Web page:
Parallel world: a world that is qualitatively identical or very similar to ours.

Parallel worlds do not just exist in the worlds posited by many worlds theories, in multiverses, or in other ►dimensions. They are present right here in our standard universe. This follows from the assumption of an infinite universe, or even just a sufficiently large one, together with the following reasoning:*

The observable part of the universe — the Hubble volume — has a radius of approximately 46 giga-lightyears. Quantum theory stipulates that at a temperature below 108 degrees, this volume can hold at most 10115 elementary particles, which establish at most 2 to the power of 10115 distinguishable quantum states.** Thus, the maximum number of existing different Hubble volumes at this maximum temperature cannot exceed 2 to the power of 10115.

2 to the power of 10115 is an enormously large — albeit finite — number representing an upper limit for the plurality of worlds. Now, imagine we pack one of each theoretically possible version of the world — that is to say, one of each of its possible Hubble volumes — together into one box. Then any remaining Hubble volumes outside the box could only be repetitions of those inside the box, being identical to — and consequently parallel worlds of — worlds in the box. The size of the box, and thus the average distance of a Hubble volume to its identical parallel world, amounts to 2 to the power of 10115 multiplied by 46 giga-lightyears.*** We here presuppose that the parallel worlds are more or less evenly distributed; we assume, that is, that none of them is duplicated considerably more or less often than another. If Hubble volumes that are similar to ours occur considerably more frequently than others then their distance from ours will be shorter.

If the size of the universe exceeds this critical distance, there may be parallel words of our own Hubble volume — and if the universe is infinitely large then the existence of parallel words becomes inevitable. This is why it is possible that at this moment one of your doppelgangers is reading a copy of this article. Or an infinite number of doppelgangers are reading infinitely many copies. Additional conditions such as restriction to the average density and temperature currently prevailing in the universe will reduce the number of distinguishable Hubble volumes to as few as 10 to the power of 1080. Thus, your doppelganger may be closer than you think.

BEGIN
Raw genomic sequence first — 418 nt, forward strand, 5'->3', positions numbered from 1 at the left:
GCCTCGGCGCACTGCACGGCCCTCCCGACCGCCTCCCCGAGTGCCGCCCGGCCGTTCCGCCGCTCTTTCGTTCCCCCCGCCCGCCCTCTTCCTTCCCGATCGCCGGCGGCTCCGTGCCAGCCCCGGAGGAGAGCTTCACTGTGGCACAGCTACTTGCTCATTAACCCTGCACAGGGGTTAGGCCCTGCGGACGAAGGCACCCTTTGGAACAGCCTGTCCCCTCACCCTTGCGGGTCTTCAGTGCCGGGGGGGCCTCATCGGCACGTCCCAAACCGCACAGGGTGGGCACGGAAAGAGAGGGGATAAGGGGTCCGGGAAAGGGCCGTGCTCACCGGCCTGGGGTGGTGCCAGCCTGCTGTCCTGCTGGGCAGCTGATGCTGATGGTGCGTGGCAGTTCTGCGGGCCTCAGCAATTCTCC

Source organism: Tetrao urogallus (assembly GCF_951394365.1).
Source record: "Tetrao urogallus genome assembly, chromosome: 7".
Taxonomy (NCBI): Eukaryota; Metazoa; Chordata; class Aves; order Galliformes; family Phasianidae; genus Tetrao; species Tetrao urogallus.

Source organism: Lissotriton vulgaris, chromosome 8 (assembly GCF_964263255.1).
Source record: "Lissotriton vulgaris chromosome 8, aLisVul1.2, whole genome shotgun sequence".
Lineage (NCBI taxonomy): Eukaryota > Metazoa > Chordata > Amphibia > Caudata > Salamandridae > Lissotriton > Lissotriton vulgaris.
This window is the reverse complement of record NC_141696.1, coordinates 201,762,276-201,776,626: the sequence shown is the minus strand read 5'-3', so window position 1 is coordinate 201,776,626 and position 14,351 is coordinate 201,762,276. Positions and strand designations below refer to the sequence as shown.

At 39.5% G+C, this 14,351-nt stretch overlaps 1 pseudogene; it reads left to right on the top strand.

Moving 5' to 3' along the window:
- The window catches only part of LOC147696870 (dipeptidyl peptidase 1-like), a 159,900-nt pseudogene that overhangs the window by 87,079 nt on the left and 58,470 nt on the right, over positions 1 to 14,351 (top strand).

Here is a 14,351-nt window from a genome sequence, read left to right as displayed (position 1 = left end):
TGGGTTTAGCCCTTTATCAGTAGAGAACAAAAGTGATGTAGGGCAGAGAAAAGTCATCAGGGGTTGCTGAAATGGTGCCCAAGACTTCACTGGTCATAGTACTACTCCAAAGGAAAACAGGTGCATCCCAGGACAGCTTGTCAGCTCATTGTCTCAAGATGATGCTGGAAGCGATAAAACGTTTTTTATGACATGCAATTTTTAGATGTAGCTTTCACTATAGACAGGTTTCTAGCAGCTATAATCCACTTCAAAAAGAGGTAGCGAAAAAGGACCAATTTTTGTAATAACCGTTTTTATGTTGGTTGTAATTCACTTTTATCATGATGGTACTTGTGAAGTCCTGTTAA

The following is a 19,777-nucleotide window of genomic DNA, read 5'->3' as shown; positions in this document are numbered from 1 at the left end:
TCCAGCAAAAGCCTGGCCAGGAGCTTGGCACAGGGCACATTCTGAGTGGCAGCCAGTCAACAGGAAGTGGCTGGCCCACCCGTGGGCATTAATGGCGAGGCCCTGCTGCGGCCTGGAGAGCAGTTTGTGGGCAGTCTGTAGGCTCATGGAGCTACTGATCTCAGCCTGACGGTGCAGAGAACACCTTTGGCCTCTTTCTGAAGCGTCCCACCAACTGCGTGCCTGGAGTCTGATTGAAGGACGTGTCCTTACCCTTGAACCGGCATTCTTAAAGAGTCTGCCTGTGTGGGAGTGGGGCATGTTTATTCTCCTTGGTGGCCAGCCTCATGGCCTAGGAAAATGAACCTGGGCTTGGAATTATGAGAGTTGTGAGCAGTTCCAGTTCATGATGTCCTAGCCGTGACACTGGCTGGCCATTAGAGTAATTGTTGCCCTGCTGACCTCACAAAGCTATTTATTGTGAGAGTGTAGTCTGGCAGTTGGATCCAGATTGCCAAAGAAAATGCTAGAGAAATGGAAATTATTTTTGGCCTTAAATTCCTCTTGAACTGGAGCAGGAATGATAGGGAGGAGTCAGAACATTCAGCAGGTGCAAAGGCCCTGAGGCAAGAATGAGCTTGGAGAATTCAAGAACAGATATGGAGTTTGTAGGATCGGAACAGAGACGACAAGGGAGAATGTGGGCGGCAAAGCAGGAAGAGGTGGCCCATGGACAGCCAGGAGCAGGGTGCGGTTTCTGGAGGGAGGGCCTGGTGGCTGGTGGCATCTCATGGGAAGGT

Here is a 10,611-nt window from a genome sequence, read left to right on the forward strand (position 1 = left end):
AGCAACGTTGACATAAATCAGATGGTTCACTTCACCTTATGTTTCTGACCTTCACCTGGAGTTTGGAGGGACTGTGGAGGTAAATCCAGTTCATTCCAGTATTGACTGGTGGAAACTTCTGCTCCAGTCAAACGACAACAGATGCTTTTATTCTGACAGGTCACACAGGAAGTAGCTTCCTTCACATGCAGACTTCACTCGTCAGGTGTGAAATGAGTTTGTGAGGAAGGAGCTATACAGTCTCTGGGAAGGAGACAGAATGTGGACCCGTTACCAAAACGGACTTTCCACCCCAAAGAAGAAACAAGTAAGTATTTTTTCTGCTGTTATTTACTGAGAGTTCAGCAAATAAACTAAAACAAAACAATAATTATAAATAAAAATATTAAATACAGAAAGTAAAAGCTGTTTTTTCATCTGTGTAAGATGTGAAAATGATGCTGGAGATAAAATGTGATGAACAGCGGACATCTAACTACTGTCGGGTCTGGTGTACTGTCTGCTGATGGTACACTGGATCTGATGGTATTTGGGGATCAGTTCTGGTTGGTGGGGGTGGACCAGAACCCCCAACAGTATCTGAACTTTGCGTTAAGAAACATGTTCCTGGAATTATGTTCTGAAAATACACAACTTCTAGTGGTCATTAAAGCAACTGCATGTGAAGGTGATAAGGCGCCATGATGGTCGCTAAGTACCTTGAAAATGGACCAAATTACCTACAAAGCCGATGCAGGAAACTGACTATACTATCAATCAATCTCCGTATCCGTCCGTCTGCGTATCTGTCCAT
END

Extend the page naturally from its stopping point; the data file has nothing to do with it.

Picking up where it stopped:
Now, does the existence of infinitely many worlds necessarily mean that somewhere in the universe there is a second planet Earth where ripened fruit flies up into the sky instead of falling to earth, or where there is someone who is both your doppelganger and your grandfather's? Not at all. The existence of infinitely many worlds does not imply the existence of all the worlds that can be imagined; the ►laws of nature and of logic must hold in all worlds that exist in this universe.

* From Max Tegmark, "Science and Ultimate Reality", in Parallel Universes, Cambridge: Cambridge University Press, 2003.

** The number 2 here derives from the fact that there are exactly two possibilities for each particle location: Either it is taken up by a particle or it isn't.

*** This is equivalent to 10 to the power of 10115 meters, for 2 to the power of 10115 is such an enormous number that its multiplication by 46 giga-lightyears does not alter the way it is written — not even if you replace the 2 by a 10 and lightyears by meters. Numbers of this order gradually approach the calculating rules for infinite ►cardinals.

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